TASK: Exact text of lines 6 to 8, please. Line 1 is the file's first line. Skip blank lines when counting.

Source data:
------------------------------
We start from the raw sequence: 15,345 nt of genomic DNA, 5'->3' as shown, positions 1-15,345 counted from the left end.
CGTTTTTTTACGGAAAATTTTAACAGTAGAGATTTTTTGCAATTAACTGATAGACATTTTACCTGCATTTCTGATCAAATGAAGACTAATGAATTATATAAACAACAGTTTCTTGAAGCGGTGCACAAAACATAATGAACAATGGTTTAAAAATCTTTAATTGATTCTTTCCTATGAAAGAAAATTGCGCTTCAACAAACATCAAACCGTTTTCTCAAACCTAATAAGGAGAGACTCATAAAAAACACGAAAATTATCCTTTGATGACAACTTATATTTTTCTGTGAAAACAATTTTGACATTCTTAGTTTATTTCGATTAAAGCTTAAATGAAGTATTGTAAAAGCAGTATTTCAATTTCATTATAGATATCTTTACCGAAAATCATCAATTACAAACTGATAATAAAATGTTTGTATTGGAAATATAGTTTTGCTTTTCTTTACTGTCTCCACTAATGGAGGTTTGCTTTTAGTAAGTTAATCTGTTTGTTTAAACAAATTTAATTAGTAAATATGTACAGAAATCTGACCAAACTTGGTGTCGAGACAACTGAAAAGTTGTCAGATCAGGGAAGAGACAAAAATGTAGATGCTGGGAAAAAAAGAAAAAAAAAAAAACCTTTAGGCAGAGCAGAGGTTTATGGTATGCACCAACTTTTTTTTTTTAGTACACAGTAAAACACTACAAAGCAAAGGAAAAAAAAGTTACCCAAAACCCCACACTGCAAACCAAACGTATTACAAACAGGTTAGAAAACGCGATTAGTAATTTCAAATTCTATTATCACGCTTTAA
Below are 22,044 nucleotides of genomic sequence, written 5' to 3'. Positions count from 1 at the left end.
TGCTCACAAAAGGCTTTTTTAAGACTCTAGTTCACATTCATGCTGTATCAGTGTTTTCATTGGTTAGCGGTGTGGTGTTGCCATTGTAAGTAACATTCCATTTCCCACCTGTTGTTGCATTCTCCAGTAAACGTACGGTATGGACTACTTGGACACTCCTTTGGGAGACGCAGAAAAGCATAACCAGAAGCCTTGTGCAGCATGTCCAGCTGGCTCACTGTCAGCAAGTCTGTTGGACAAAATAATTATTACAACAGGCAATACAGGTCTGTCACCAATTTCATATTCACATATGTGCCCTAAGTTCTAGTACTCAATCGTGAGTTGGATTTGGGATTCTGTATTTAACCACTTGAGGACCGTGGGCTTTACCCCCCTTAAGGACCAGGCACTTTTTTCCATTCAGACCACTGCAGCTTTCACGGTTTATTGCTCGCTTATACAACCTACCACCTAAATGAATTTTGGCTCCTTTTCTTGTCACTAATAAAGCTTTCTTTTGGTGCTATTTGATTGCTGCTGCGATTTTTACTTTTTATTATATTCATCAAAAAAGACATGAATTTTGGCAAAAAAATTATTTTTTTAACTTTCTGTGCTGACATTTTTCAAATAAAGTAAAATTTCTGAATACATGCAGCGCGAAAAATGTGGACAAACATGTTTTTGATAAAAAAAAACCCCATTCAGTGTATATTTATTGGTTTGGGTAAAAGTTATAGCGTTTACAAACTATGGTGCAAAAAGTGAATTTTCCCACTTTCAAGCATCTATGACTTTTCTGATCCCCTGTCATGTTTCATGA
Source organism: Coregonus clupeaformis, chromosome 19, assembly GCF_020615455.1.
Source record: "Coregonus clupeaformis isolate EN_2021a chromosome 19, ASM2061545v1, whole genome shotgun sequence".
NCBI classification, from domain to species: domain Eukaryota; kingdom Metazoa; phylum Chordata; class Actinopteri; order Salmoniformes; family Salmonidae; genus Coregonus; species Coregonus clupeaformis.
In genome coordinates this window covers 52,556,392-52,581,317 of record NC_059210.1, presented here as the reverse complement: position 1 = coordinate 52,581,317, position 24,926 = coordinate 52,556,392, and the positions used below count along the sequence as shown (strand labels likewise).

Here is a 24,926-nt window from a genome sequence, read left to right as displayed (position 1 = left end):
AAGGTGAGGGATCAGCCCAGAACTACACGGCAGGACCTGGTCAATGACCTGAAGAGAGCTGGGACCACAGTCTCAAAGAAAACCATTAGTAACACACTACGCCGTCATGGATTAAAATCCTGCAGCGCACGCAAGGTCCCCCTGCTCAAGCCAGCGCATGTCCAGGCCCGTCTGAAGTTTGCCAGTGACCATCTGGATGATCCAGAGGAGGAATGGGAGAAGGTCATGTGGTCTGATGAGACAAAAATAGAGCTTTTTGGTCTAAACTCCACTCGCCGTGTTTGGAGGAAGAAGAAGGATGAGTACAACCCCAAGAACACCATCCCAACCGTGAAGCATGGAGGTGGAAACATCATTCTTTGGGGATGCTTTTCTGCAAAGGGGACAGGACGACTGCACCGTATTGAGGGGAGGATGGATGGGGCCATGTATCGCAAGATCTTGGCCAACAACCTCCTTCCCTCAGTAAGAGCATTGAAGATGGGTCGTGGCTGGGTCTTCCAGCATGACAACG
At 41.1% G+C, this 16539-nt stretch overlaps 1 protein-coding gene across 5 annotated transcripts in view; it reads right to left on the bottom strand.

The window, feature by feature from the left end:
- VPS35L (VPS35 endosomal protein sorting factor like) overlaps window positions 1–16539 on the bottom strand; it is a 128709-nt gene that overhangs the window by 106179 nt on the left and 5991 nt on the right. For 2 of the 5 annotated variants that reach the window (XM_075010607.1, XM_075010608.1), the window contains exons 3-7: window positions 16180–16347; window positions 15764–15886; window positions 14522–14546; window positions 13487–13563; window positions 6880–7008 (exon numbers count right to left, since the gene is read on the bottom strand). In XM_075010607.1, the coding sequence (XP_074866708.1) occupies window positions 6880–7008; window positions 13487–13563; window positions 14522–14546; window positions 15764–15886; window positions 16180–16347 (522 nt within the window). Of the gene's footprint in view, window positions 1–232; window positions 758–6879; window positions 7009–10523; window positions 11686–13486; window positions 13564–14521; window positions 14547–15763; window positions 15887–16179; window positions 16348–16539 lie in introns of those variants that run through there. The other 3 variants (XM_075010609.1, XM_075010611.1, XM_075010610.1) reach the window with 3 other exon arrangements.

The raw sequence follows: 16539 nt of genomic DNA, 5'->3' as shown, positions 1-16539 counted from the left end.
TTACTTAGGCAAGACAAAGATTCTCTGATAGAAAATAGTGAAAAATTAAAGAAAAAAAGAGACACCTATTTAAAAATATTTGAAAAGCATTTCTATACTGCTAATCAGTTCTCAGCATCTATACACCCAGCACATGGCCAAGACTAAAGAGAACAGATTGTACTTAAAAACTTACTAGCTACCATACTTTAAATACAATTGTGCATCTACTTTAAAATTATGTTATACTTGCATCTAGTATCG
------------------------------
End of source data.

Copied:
Source record: "Coregonus clupeaformis isolate EN_2021a chromosome 19, ASM2061545v1, whole genome shotgun sequence".
NCBI classification, from domain to species: domain Eukaryota; kingdom Metazoa; phylum Chordata; class Actinopteri; order Salmoniformes; family Salmonidae; genus Coregonus; species Coregonus clupeaformis.
In genome coordinates this window covers 52,556,392-52,581,317 of record NC_059210.1, presented here as the reverse complement: position 1 = coordinate 52,581,317, position 24,926 = coordinate 52,556,392, and the positions used below count along the sequence as shown (strand labels likewise).